Bendita Films Sales Boards Belgian Social Drama ‘Amal,’ Starring ‘Paradise Now,’ ‘Incendies’ Lubna Azabal (EXCLUSIVE)

Bendita Films Sales has taken worldwide rights outside Benelux to Jawad Rhalib’s social drama “Amal,” toplining award-winning Belgian actress Lubna Azabal, who appeared in Oscar-nominated films “Paradise Now” and “Incendies.”

Télescope has acquired the film’s distribution rights for the Benelux region.

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“Amal” world premieres Nov. 17, competing in main competition at Tallinn’s 27th Black Nights Film Festival edition.

Set up at prolific, successful Belgian outfit Scope Pictures, “Amal” is produced by Geneviéve Lemal and co-produced by Ellen de Waele.

Azabal plays an idealistic and passionate French literature teacher in a suburban Brussels school, who becomes the target of intense hostility from students and colleagues tied to Islamic extremism when she chooses to help a teenage Muslim girl accused of homosexuality.

Santa Cruz de Tenerife-based Bendita Films Sales will make “Amal’s” market premiere at Berlin’s European Film Market in February.

“We were completely dazzled by the film’s narrative strength, its honesty, and bravery in addressing such a delicate and sadly very current issue, not to mention Lubna Azabal’s compelling performance,” says Bendita Films CEO Luis Renart.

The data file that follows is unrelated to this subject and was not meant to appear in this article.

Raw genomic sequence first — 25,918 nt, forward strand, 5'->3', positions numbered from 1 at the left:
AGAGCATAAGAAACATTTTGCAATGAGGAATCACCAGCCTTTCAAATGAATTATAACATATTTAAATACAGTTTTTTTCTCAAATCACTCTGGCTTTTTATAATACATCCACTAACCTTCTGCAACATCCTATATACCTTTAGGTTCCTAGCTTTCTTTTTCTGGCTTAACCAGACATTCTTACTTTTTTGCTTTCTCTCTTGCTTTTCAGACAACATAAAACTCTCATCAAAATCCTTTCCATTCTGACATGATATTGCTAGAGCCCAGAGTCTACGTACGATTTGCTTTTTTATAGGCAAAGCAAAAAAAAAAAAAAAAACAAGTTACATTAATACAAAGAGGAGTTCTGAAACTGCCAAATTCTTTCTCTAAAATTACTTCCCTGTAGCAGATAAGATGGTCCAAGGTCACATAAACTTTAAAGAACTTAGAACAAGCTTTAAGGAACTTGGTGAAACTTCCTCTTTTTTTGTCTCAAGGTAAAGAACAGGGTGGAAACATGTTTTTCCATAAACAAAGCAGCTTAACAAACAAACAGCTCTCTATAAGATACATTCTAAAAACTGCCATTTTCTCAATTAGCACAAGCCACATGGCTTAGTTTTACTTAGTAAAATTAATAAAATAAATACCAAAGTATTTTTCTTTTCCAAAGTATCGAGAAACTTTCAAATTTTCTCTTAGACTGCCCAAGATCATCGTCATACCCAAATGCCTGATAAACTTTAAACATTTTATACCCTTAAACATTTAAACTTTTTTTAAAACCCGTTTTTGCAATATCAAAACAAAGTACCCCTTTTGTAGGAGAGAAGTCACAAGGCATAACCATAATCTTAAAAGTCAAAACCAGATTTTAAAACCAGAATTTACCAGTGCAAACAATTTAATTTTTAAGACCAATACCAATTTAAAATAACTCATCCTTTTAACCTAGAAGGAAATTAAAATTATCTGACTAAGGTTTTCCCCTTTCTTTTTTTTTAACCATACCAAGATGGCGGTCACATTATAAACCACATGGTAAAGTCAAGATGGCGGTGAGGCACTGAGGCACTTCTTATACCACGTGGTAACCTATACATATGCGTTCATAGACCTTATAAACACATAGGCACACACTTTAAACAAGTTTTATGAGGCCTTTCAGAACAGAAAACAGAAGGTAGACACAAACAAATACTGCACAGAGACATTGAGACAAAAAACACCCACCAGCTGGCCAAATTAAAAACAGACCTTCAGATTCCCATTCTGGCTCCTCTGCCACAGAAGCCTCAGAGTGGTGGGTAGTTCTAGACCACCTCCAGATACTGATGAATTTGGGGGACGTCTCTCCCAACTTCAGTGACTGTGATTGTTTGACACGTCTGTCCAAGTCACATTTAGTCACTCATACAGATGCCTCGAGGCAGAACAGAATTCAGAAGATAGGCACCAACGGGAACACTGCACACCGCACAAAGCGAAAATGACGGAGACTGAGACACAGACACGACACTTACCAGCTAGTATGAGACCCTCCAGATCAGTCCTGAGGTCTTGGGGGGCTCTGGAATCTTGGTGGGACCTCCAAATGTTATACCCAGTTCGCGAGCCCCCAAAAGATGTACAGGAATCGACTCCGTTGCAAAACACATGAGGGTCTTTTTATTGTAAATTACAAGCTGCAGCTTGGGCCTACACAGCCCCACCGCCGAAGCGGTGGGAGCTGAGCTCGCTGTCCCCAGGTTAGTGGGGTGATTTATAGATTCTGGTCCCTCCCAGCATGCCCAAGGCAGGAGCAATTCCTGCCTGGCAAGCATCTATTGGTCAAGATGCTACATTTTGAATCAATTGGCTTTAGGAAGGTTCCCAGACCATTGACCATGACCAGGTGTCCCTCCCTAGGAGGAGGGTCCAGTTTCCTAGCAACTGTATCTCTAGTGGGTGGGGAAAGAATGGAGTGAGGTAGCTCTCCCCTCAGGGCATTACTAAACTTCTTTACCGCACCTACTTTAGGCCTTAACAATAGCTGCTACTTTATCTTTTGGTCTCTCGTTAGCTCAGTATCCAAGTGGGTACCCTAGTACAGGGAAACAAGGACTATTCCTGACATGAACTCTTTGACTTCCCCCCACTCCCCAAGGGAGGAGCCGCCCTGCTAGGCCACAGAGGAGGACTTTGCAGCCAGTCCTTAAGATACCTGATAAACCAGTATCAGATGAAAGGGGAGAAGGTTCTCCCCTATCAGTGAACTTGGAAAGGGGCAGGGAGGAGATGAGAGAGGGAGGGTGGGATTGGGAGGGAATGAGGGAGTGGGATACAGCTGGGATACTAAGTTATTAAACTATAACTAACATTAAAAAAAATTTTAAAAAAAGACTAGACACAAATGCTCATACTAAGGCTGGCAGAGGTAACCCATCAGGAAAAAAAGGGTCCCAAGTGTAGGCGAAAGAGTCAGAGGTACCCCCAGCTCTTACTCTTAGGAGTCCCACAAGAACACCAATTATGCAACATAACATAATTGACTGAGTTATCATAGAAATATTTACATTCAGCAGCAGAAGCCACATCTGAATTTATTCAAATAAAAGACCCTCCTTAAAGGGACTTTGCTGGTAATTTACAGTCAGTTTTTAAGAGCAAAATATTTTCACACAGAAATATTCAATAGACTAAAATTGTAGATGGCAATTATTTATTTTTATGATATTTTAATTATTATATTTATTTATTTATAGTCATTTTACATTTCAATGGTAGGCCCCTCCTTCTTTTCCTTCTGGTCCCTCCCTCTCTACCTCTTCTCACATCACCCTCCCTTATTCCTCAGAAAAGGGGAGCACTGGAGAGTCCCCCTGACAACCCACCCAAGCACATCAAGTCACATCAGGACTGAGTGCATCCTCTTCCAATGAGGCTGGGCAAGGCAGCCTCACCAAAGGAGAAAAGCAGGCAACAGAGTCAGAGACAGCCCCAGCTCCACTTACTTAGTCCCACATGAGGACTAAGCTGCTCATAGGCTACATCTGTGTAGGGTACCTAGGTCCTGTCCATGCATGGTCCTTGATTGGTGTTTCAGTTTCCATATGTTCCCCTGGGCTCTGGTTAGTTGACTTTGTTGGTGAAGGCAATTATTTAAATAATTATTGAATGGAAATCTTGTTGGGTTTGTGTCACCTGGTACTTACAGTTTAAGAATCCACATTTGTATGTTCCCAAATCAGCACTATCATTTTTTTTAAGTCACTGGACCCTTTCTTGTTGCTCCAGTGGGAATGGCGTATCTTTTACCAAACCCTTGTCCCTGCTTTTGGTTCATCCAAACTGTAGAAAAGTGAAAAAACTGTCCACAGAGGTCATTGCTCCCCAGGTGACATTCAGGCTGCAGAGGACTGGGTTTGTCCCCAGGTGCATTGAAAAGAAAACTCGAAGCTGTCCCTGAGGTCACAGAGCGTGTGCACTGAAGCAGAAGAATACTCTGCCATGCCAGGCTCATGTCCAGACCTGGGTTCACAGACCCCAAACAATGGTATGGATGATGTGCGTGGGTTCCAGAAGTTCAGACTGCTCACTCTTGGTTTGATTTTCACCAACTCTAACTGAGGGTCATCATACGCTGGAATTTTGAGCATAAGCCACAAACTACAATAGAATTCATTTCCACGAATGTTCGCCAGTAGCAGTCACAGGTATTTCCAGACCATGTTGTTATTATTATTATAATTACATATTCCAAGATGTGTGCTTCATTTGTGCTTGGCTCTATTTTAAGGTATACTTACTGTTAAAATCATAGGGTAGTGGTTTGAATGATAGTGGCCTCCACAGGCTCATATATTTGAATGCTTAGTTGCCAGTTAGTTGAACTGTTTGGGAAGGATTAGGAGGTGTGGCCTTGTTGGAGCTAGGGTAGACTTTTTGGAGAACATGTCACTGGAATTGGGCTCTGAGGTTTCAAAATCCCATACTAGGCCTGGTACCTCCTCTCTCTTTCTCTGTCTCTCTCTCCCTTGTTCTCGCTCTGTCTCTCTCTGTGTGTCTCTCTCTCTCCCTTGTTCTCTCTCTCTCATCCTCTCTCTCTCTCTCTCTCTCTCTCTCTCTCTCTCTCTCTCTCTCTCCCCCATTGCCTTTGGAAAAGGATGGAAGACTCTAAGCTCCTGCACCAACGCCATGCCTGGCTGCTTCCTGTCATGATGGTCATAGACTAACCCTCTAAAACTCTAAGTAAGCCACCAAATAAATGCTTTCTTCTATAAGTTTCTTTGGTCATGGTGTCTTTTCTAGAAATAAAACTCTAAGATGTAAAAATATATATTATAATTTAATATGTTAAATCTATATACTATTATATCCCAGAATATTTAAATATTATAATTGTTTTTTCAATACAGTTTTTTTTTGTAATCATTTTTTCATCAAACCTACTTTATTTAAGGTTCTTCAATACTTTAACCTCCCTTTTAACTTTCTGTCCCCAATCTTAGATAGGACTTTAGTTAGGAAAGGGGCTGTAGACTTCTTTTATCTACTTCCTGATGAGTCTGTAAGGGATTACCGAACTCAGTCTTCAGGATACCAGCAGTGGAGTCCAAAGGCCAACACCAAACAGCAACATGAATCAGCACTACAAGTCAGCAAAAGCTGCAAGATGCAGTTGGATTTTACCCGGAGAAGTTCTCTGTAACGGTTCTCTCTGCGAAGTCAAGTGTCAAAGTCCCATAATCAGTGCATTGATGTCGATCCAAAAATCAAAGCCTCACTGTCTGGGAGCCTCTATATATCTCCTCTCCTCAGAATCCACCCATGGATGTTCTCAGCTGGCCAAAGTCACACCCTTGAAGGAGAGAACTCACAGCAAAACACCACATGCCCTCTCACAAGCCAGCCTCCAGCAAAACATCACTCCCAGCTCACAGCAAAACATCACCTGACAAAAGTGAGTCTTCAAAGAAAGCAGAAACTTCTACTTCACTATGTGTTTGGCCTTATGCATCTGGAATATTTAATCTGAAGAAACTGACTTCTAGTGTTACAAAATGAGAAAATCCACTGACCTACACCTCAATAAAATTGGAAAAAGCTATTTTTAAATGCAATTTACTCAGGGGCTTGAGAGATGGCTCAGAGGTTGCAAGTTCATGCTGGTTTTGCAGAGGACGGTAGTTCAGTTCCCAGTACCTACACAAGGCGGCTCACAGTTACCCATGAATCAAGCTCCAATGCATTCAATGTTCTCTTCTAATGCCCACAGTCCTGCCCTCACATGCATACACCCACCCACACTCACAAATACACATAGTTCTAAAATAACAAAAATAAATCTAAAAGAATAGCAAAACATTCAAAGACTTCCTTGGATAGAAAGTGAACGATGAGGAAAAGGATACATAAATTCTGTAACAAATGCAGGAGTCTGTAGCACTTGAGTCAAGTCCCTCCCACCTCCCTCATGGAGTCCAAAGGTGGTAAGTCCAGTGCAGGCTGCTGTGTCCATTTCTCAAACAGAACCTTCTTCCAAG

“’Amal’ is an intense, thrilling, and emotive film, a hymn to freedom, religious tolerance, and the power of literature, so necessary in a historical time like this where extremism seems to be resurging,” says.

“We are confident that the film can deeply resonate with a wide audience, and we are enthusiastic about bringing it to the market,” he adds.

“With ‘Amal,’ my goal was to address the issue of the influence of the Muslim community within our schools and to shed light on the fear it can instil in teachers,” said Moroccan-born, Brussels-based writer-director Jawad Rhalib.

“It’s rare to find teachers like Amal, who are capable and willing to resist pressure from parents and religious associations. My aim was to give them a voice and, above all, to highlight this reality,” he added.

Rhalib’s fiction features and documentaries have tackled themes of human rights and social realism, and have been screened at a large number of international film festivals. In 2020, his documentary “Fadma: Even Ants Have Wings” took the Amnesty International Human Rights Award at Durban Film Festival in South Africa.

Also, the director’s feature doc “When Arabs Danced” snagged the audience award at Nyon’s 2018 Visions du Réel Intl. Film Festival and had its North American premiere at Toronto.

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